The ‘Theatre of the Absurd’ and ‘Feminist Theatre’ are two very different approaches which use techniques different to many other conventional styles of theatre. The difference between the two can be explained through the analysis of two plays, one from each style. Caryl Churchill’s ‘Top Girls’ which is an exploration of women explored and introduced through a feminist perspective by a female character reveals important roles in history where women have been at an advantage. Harold Pinter’s ‘The Birthday Party’ on the other hand, places man in a society where he is driven to extremes psychologically and is caught up in a hopeless situation. This essay will explain where the two movements in theatre differ from one another with reference to the plays mentioned.
The essential characteristics of feminist theatre are shown through Churchill’s top girls. The women in the play are placed within significant roles in society and the dominant role of leader or boss is fulfilled by a woman. Marlene is shown throughout the opening scenes of the play to idolise and emasculate women who have attempted to fulfil the role which she dreams of, having substantial status as a woman in history. The women are all of the past and Churchill brings these women together in a recollection of their achievements in history. She is praised for her dramaturgy in this exposition of recalling past events and her use of theatrical time. She covers aspects of women in society which although known were not really talked about. The aim of Churchill plays were not to push women to adopt masculine characteristics but to address them with equality and the idea that men and women should equally care for one another.
There is a common tendency in ‘top girls’ and a method known of feminist theatre in general to disrupt the expectations of time and chronological history whilst isolating the complex structure of women’s lives more than ever before. The effect of this is that it deepens and complicates questions regarding gender stereotypes with regards to women. In the play ‘Top Girls’, two sisters are reunited after a long separation from each other and they question and confront their differences and achievements in terms of connections with each other in their lives. Throughout the play Churchill uses a technique in which she asks constant questions of the characters in her play ‘Top Girls’ and this draws a parallel between the Absurd Theatre and Feminist Theatre in that they both use this kind of incessant questioning technique although with very different intentions of the overall effect. Goldberg and McCann in ‘The Birthday Party’ torture Stanley with absurd and irrelevant questions to work him into a phase of confusion; whereas in ‘Top Girls’ the questions are intertwined within the play and serve to address the issues of the societal structures of feminism. Although there is a similarity in techniques between the two playwrights; the exposition and the use of that technique as well as the result is very different.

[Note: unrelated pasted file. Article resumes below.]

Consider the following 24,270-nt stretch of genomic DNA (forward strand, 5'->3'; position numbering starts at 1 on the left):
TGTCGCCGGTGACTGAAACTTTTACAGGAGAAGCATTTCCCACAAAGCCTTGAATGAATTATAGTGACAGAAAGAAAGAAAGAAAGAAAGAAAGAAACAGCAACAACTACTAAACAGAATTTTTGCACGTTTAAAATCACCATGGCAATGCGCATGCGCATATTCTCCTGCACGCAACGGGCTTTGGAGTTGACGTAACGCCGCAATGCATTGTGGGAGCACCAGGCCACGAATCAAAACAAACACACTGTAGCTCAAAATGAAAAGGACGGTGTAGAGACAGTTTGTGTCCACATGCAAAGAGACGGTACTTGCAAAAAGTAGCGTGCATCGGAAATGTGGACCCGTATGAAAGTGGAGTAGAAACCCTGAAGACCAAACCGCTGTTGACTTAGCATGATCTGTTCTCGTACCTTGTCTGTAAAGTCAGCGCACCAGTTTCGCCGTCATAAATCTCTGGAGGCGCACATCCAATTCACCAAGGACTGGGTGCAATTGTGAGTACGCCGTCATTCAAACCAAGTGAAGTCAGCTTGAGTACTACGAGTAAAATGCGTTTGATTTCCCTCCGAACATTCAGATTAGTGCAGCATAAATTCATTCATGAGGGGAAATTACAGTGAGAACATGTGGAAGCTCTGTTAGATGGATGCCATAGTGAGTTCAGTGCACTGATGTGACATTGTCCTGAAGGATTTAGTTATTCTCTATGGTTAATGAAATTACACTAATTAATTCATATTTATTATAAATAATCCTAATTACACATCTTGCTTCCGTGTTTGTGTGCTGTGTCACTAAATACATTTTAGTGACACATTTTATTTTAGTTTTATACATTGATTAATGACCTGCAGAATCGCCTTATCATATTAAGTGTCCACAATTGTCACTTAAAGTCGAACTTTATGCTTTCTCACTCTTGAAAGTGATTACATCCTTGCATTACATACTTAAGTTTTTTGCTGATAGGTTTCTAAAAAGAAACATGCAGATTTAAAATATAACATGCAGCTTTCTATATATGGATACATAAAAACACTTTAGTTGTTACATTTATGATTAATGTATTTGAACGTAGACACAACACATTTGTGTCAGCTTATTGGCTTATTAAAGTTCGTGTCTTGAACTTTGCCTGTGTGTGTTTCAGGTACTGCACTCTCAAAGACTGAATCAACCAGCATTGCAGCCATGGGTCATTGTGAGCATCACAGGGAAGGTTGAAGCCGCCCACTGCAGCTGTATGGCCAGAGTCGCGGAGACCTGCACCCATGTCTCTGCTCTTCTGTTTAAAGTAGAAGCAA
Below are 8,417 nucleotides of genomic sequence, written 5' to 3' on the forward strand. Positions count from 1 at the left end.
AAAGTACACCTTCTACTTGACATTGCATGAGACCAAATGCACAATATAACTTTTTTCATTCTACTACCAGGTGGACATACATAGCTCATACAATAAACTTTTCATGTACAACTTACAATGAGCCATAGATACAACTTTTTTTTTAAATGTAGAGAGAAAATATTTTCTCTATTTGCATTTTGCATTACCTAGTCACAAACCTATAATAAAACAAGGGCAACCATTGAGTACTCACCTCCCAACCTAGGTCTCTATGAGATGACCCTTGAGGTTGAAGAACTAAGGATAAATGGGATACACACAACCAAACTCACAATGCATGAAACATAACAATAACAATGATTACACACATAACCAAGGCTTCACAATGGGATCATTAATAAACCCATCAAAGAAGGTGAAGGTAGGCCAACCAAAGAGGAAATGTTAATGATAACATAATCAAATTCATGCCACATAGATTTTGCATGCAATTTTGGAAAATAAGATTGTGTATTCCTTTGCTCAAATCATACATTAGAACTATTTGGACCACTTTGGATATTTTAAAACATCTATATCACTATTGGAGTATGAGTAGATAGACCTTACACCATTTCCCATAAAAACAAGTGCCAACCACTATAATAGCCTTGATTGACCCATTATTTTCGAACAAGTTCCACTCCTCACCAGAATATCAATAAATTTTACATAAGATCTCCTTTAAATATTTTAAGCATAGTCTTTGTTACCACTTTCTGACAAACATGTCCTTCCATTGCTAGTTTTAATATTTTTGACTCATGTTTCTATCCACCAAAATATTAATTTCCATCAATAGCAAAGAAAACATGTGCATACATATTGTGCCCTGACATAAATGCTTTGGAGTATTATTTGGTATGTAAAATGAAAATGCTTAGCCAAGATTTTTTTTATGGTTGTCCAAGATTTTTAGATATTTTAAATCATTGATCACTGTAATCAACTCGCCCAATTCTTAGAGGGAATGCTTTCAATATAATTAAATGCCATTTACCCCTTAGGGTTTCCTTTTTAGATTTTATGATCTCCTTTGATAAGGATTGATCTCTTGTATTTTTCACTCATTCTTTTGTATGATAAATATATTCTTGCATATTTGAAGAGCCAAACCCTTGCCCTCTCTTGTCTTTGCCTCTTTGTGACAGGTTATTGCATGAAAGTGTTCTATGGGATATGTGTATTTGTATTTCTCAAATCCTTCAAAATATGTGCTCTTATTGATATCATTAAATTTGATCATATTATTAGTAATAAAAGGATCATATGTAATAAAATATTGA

An important part of Pinter’s ‘The Birthday Party’ is shown through the questioning in the final scenes as a characteristic of the ‘Theatre of the Absurd’. This type of theatre in contrast to feminist theatre abandons the logical situations which are familiar to audiences of the time and instead replaces it with unconventional methods such as the weak portrayal of Stanley in ‘The Birthday Party’ who resorts to child-like bullying of Meg with nasty criticisms of a female. Stanley is thrust into a setting where he is uncomfortable not only for the character but also for the audience. Although he is safe from himself, he is vulnerable to the external circumstances in which ‘two thugs’ oppress him and target him with confusion forcing him into a mode of alienation with oppression. He is forced to feel all the same emotions which he made Meg feel earlier on in the play. The questioning now has a purpose in the plot because now Goldberg and McCann representations of himself and in a sense teach him a lesson for his own behaviour and cruelty towards meg. The Oppression inflicted on Stanley now reveals the absurdity of the play with completely irrelevant and non-related witticisms alienating not only Stanley but also the audience too, as they will feel his emotions.
Absurdist plays have a characteristic ability to disregard normal story telling methods and employ a more ambiguous approach in communication between characters. Through these plays it is possible to see a method of theatre through gender perspectives of a woman fighting against oppression of society and a man being dominated by it which in itself is absurd as it shines a new light on roles of masculinity for men and women. Absurdist plays often avoid discussion of human conditions and instead show it at an extreme level used to shock and discomfort the audience.